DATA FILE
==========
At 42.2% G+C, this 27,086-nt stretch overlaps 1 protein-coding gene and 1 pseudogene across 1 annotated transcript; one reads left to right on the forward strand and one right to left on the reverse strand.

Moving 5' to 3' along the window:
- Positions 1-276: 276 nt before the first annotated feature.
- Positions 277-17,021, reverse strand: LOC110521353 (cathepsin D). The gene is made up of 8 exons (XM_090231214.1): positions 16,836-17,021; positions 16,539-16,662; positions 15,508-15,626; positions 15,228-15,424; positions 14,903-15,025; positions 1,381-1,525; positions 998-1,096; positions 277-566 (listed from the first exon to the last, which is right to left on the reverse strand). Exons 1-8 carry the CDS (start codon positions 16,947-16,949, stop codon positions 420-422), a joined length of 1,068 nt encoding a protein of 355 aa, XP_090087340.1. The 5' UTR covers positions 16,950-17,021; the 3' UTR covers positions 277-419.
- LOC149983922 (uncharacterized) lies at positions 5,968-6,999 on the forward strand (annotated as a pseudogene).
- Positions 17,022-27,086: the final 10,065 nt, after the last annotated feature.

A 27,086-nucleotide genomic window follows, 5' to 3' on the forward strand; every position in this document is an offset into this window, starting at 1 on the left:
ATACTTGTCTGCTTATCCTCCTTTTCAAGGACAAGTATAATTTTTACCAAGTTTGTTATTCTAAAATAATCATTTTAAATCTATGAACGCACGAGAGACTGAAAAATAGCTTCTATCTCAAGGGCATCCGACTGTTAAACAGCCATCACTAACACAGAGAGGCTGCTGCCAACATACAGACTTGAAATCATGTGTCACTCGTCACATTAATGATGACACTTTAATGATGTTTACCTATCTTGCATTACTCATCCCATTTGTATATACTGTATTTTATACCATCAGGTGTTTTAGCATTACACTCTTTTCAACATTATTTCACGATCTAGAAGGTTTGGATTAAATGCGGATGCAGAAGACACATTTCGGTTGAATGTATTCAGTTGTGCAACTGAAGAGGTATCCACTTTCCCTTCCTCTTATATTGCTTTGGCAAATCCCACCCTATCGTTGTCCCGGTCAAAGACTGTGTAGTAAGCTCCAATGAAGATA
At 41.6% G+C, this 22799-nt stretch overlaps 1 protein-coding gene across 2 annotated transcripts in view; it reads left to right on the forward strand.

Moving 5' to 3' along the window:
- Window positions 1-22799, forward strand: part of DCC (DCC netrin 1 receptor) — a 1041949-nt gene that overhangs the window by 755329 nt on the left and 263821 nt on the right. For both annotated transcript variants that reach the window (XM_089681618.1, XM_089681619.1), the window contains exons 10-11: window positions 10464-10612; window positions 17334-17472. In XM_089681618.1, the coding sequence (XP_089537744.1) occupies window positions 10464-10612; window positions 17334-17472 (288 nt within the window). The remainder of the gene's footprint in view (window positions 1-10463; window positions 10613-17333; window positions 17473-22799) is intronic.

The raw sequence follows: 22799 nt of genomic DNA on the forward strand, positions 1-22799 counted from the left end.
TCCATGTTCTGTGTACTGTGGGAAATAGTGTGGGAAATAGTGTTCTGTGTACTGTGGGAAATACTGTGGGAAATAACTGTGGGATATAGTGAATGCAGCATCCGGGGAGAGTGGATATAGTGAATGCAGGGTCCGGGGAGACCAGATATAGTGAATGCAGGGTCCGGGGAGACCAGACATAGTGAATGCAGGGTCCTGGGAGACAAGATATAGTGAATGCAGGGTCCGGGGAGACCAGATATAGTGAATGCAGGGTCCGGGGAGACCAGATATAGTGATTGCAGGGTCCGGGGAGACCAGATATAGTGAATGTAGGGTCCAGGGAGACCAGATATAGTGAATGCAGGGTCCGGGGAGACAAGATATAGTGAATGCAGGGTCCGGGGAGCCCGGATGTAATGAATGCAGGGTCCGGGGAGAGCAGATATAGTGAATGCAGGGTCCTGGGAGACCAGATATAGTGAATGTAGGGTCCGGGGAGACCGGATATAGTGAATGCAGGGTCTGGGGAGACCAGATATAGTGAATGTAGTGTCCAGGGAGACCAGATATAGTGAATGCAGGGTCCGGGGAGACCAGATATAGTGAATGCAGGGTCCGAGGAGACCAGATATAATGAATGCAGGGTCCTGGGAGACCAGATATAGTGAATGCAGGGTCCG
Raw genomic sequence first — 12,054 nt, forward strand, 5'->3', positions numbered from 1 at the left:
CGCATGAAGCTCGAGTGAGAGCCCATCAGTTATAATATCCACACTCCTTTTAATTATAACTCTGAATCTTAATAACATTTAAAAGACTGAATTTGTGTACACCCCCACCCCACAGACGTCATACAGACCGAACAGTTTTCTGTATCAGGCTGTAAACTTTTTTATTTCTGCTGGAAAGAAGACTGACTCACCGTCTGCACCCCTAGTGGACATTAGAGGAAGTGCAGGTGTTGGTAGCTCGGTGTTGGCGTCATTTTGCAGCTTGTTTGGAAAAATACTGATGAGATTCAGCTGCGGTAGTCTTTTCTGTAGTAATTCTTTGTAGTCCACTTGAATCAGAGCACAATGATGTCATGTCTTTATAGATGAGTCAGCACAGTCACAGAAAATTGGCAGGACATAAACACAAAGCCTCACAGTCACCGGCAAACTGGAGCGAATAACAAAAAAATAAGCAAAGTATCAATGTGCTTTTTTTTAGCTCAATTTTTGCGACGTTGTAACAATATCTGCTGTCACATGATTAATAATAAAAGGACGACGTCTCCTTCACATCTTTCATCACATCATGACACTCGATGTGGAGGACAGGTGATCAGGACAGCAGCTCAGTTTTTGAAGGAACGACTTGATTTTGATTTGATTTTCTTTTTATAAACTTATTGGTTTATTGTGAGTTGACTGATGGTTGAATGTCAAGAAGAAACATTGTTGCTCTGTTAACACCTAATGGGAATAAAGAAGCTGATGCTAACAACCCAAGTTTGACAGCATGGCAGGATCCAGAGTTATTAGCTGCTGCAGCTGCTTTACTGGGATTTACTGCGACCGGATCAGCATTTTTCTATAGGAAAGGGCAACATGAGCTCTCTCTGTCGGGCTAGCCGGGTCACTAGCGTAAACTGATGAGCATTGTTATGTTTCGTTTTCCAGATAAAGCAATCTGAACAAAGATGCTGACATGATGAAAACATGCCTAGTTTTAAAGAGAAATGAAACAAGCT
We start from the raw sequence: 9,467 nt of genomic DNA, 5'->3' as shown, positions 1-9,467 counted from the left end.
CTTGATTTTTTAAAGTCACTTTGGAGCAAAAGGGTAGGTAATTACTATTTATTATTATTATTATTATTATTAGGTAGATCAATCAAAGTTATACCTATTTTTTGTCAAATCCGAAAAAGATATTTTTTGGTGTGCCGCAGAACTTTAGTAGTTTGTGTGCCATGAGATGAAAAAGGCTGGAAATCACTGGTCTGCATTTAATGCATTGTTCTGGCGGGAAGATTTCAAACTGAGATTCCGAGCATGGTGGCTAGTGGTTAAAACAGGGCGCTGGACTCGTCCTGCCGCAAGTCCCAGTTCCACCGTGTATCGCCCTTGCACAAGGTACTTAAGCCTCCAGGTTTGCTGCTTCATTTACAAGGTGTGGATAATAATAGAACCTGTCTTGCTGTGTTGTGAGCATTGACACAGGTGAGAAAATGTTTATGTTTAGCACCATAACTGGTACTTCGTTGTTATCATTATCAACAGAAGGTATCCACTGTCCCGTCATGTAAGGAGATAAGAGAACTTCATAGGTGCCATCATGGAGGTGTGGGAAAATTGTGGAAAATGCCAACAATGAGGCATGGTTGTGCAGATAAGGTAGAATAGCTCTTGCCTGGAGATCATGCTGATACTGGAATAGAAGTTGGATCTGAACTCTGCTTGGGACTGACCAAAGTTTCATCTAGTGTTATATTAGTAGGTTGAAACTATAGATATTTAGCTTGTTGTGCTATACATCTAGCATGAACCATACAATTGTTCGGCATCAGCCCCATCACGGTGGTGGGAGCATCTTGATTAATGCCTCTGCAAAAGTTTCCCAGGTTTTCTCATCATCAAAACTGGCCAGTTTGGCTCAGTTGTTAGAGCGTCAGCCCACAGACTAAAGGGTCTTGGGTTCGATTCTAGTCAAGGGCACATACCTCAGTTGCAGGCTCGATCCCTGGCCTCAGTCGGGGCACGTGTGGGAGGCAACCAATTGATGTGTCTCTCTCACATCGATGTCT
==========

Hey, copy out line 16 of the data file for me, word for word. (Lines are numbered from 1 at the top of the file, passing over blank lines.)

We start from the raw sequence: 9,467 nt of genomic DNA, 5'->3' as shown, positions 1-9,467 counted from the left end.